Tamale pistol
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Arriving from the North, the airplane reached Valle de la Ermita, the vast valley that nestles Guatemala City. Looking out the window, I marveled at four volcanoes that guarded the valley’s southwest. The conical colossi stood calm, mythical. Furthest west stood Acatenango, whose peak, though it belonged to la tierra, cohabited with el cielo as it surpassed an elevation of 13,000 feet. Next to Acatenango was Fuego, an active volcano whose typical eruptions only decorate the sky with a small ash plume, but whose eruption in June 2018 reminds us of the mysterious power of volcanoes. Then came Agua, earning this name after its 1541 eruption caused a great flood, though its older name Hunapú, “place of flowers,” continues to be used by the local Kaqchikel Mayans. Closest to the valley was Pacaya, the shortest and most active of the four volcanoes. After a century-long sleep, Pacaya erupted in 1965, during the early years of Guatemala’s armed conflict, as if to protest the war’s course. Although the war is now over, Pacaya has yet to return to dormancy.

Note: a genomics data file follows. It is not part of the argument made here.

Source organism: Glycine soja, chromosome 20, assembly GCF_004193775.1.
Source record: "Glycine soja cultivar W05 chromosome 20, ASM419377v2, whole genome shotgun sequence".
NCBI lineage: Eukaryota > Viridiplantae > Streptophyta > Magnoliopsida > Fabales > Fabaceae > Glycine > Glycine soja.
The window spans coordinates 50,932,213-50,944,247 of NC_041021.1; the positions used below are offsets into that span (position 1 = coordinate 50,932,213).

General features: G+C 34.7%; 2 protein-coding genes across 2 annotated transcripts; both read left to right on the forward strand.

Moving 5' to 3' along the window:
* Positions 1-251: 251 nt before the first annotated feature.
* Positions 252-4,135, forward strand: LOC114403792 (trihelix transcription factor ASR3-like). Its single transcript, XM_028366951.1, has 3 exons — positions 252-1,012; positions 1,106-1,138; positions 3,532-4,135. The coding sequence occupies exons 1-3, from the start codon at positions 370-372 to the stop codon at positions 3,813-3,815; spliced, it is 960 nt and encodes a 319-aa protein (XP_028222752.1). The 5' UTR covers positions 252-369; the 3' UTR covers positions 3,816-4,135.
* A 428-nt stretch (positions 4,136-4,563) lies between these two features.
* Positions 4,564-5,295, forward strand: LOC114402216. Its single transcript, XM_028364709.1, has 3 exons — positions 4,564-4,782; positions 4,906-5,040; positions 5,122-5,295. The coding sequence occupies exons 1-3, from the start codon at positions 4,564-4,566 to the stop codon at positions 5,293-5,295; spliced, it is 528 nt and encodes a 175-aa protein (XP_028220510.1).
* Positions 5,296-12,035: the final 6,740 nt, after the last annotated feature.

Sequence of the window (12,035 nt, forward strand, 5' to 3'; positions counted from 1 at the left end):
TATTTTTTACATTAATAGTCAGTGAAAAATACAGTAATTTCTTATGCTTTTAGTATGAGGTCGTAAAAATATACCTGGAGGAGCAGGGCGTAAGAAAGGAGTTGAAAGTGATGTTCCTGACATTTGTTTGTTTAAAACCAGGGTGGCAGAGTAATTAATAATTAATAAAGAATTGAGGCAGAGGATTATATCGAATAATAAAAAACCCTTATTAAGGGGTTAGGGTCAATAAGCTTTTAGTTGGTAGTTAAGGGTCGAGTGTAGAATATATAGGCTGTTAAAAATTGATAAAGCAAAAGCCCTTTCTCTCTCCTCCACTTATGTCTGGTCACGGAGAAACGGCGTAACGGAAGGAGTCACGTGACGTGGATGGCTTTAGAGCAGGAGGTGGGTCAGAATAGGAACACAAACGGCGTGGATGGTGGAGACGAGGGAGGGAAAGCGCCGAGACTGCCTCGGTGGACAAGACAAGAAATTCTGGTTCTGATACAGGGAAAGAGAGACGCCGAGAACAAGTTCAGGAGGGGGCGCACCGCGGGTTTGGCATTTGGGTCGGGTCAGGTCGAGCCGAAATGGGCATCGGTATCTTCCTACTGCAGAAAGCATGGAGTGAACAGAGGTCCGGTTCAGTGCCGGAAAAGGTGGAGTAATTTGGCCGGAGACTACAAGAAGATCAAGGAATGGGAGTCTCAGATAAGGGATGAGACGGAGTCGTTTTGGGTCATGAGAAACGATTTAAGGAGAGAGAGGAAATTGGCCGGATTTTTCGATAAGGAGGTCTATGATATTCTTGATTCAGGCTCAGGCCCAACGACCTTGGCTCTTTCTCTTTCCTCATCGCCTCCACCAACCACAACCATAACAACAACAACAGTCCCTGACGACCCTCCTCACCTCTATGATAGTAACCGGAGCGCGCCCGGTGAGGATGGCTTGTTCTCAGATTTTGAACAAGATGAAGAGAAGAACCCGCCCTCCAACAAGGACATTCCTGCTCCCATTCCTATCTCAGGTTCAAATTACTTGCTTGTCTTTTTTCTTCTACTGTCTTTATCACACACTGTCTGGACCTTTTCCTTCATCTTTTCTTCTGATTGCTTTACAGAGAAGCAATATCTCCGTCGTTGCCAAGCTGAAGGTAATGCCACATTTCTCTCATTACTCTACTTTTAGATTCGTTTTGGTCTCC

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Camar Díaz is a social scientist and writer whose work focuses on armed violence in postwar societies. She received her PhD in science and technology studies from Rensselaer Polytechnic Institute. To read more of her work on postwar violence in Guatemala, see “La Violencia After War

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I turned a corner, and there it was: The Arch. I gulped down my surprise and walked down the cobbled street, toward the strange yellow structure. Plump women in patterned huipiles perched on the sidewalk with baskets of fruit.

Robert Isenberg is a writer based in San José, Costa Rica, where he serves as a reporter, videographer and photojournalist for The Tico Times, Central America’s most respected English-language newspaper. He is the author of The Archipelago: A Balkan Passage and the poetry collection Wander, as well as numerous plays and stage works. Originally from Vermont, he spent 15 years living in and writing about Pittsburgh.

I was like a stranger in a strange country who was welcomed, who felt at home, who shared festivities, births, marriages, deaths, banquets, concerts, birthdays, and then suddenly became aware that I did not speak their language, that it was all a game of courtesy. — The Diary of Anaïs Nin

The Chapín is getting married. (Chapín and chapina are words that Guatemalans use to refer to themselves — as opposed to gringo and gringa, which refer to people from this country.) I always imagined that would come as the most devastating news of my life. But the e-mail he sent me, nearly six years to the day we first met, arrived just as I was starting a new job as a college writing instructor. I was too busy figuring how to teach the structure of a good story to worry about the Chapín.

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